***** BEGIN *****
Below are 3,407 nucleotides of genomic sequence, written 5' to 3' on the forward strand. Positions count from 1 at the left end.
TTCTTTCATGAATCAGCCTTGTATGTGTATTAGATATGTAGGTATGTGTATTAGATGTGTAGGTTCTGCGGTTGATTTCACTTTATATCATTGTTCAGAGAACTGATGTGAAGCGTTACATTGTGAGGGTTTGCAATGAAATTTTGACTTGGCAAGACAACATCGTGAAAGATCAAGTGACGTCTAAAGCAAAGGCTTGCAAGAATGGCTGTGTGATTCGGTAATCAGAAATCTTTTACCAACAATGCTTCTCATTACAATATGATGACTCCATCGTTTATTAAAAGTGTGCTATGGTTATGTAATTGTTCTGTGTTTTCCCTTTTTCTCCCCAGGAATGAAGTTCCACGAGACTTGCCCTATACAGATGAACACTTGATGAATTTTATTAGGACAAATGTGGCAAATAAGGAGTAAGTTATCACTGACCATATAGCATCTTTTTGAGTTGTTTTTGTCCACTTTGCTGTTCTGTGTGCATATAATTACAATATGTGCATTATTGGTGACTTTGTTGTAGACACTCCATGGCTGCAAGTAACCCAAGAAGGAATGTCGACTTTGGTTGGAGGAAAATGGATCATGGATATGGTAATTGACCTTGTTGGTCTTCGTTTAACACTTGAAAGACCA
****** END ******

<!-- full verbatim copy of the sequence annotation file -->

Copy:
Below are 3,407 nucleotides of genomic sequence, written 5' to 3' on the forward strand. Positions count from 1 at the left end.
TTCTTTCATGAATCAGCCTTGTATGTGTATTAGATATGTAGGTATGTGTATTAGATGTGTAGGTTCTGCGGTTGATTTCACTTTATATCATTGTTCAGAGAACTGATGTGAAGCGTTACATTGTGAGGGTTTGCAATGAAATTTTGACTTGGCAAGACAACATCGTGAAAGATCAAGTGACGTCTAAAGCAAAGGCTTGCAAGAATGGCTGTGTGATTCGGTAATCAGAAATCTTTTACCAACAATGCTTCTCATTACAATATGATGACTCCATCGTTTATTAAAAGTGTGCTATGGTTATGTAATTGTTCTGTGTTTTCCCTTTTTCTCCCCAGGAATGAAGTTCCACGAGACTTGCCCTATACAGATGAACACTTGATGAATTTTATTAGGACAAATGTGGCAAATAAGGAGTAAGTTATCACTGACCATATAGCATCTTTTTGAGTTGTTTTTGTCCACTTTGCTGTTCTGTGTGCATATAATTACAATATGTGCATTATTGGTGACTTTGTTGTAGACACTCCATGGCTGCAAGTAACCCAAGAAGGAATGTCGACTTTGGTTGGAGGAAAATGGATCATGGATATGGTAATTGACCTTGTTGGTCTTCGTTTAACACTTGAAAGACCA